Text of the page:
I found that with the slow cooking process you didn’t need to even make a side tardka in some cases. But, at the end of the day, it’s still about options. Do I still use my stove? Of course! But the slow cooker is there to give me more and more options on getting dinner on the table for my family despite my busy schedule.
Q: . There are lots of cooking methods such as stir-fry/pan-fry which are great for whipping up things in a jiffy. Do you also use these or depend mostly on the slow cooker.
A: I do just about everything in my kitchen. I love experimenting. And my kids love to cook now too. In fact, they are becoming even better than me with some dishes. My 5-year-old blends her own chai masala in the mortar and pestle.
I actually use my Vita-Mix (a high powered blender that I swear by) a lot to whip up chutneys, dips, salads, smoothies, and even ice cream! I make an amazing Bhindi Masala on the stovetop. Again, this book is not about replacing – it’s about adding.
Q: What do your kids think of the slow cooker and what’s their favorite dish?
A: My kids – when it comes to food – are everything that stereotypical American kids are not. They’ve been to McDonald’s maybe twice (for fries and lemonade), they love their veggies raw and fresh, and they adore greens including spinach. This isn’t because they were born like this. It’s because that’s what I’ve surrounded them with and I’ve made cooking fun. They love to cook and love to eat what they cook.
They love making what I’ve called ‘mud soup’ in the slow cooker, where I’ll allow each to get three grains or lentils from the cupboard. They can then add a fistful of each into the slow cooker. We add veggies and water and then they can decide if they like it or not. Usually their soups come out great. Their absolute hands-down favorite dish, though, is Rajmah. They actually request it on many occasions. My 8 year-old likes it spicy, my 5 year-old not so much. I’d encourage families to use my book with their kids. They’re not hovering over a hot stove with these dishes, so it may be a great introduction for them. My little one has a 1 ½ quart slow cooker that she had deemed all her own!
Q: What’s the best thing about slow cookers for you?
A: The beauty of the slow cooker is that food is prepared without a lot of fuss and just about anyone can do it. It’s easy to sell an Indian cookbook on the coasts. But, I’ve been selling my concept in the Midwest and in the blue-collar community outside of Philadelphia where I grew up. It’s here where there are communities often less exposed to new spices, beans and lentils.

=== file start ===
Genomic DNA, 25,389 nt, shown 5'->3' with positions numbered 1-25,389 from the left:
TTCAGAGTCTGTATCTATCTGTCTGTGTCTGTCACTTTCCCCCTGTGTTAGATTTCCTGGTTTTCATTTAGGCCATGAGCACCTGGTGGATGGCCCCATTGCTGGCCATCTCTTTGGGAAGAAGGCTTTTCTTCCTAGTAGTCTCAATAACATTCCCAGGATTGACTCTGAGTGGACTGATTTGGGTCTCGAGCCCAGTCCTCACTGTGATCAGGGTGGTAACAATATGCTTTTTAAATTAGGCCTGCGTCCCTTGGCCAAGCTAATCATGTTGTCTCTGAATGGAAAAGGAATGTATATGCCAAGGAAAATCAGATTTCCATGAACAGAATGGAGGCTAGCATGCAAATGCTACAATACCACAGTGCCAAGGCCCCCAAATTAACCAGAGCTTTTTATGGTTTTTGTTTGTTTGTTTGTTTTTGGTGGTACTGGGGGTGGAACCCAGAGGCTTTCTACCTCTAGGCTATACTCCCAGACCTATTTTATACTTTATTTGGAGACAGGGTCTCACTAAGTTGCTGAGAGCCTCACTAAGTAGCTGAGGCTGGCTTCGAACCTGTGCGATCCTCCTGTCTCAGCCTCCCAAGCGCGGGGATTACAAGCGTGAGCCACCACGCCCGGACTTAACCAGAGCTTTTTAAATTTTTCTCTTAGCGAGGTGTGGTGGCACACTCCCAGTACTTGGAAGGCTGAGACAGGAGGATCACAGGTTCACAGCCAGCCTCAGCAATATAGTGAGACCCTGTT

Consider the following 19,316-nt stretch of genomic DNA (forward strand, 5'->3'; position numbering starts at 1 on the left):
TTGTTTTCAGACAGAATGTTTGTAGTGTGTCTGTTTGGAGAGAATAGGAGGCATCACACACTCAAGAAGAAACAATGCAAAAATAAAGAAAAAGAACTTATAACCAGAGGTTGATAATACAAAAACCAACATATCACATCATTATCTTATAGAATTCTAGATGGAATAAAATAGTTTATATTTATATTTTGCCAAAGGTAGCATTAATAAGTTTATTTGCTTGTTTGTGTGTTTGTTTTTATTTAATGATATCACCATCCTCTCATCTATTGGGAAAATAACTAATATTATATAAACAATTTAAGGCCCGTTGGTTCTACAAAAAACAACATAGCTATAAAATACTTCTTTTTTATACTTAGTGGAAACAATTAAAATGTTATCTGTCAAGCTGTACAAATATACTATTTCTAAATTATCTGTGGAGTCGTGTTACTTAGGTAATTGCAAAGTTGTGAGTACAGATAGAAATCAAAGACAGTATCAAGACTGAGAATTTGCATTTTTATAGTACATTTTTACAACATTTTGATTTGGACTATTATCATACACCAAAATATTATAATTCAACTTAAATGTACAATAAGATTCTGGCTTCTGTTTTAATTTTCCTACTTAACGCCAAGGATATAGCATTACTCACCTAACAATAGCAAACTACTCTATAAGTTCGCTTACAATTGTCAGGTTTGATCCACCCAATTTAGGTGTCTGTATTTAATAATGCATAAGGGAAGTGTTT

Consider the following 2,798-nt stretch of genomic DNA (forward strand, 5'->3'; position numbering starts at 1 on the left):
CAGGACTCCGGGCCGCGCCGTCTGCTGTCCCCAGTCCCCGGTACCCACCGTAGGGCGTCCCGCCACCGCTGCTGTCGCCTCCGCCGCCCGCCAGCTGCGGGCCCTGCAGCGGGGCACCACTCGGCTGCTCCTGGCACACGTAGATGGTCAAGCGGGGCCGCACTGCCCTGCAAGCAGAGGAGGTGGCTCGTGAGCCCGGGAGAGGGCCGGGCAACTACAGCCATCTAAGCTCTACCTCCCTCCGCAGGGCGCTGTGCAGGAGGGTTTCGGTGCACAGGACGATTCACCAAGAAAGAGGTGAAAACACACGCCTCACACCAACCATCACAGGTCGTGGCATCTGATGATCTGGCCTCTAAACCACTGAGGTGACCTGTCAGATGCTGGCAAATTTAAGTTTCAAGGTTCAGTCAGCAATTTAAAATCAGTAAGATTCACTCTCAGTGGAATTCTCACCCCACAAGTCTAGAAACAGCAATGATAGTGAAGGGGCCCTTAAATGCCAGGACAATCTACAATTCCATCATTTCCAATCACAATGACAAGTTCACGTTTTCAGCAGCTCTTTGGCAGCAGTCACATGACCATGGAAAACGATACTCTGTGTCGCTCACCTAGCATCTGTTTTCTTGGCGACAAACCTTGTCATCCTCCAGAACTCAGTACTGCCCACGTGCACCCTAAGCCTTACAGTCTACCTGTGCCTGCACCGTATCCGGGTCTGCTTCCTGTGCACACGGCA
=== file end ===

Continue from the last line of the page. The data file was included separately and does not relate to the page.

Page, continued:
The way I got over that hurdle was I offered my food during my taste testing process free through Facebook. I had about three hundred taste testers – some who had never tried Indian food. Once they ate the food they loved it and committed to the book and its concept. My book was even listed as No. 1 Indian cookbook on Amazon BEFORE the release based on pre-orders – because of this year of taste testing and this fan base.
Many Indian-American friends have now also earmarked pages for their nannies, because the recipes are so incredibly easy, so that they know their kids are getting fresh, healthy, wholesome Indian food at home. I get emails just about every day from people who say they would have never tried making Indian food at home if it had not been for the slow cooker element in this book.
Q. Do you miss journalism or after ‘The Indian Slow Cooker’, is it now all about the food that’s fit to eat?
A: I’ll never stop being a reporter or thinking like one and that’s why I’m hoping to fuse the two passions. Currently, I have a team of photographers and a producer shooting my own cooking show. The segments can currently be found on my blog and Youtube.
I also still freelance for the Chicago Sun-Times and other publications. For me, this journey is all about teaching. I grew up on some of the healthiest, flavorful cuisine on this planet. I want people to know about it and I want them to realize it’s not foreign and exotic – that it’s truly easy and accessible.
Q: Teaching children about healthy eating early seems a great idea. Tell us about your cooking classes.
A: I teach adult and kids cooking classes, mainly through The Kids’ Table in Chicago. I also teach privately in people’s homes and even take spice tours through Devon in Chicago.
For an updated schedule click here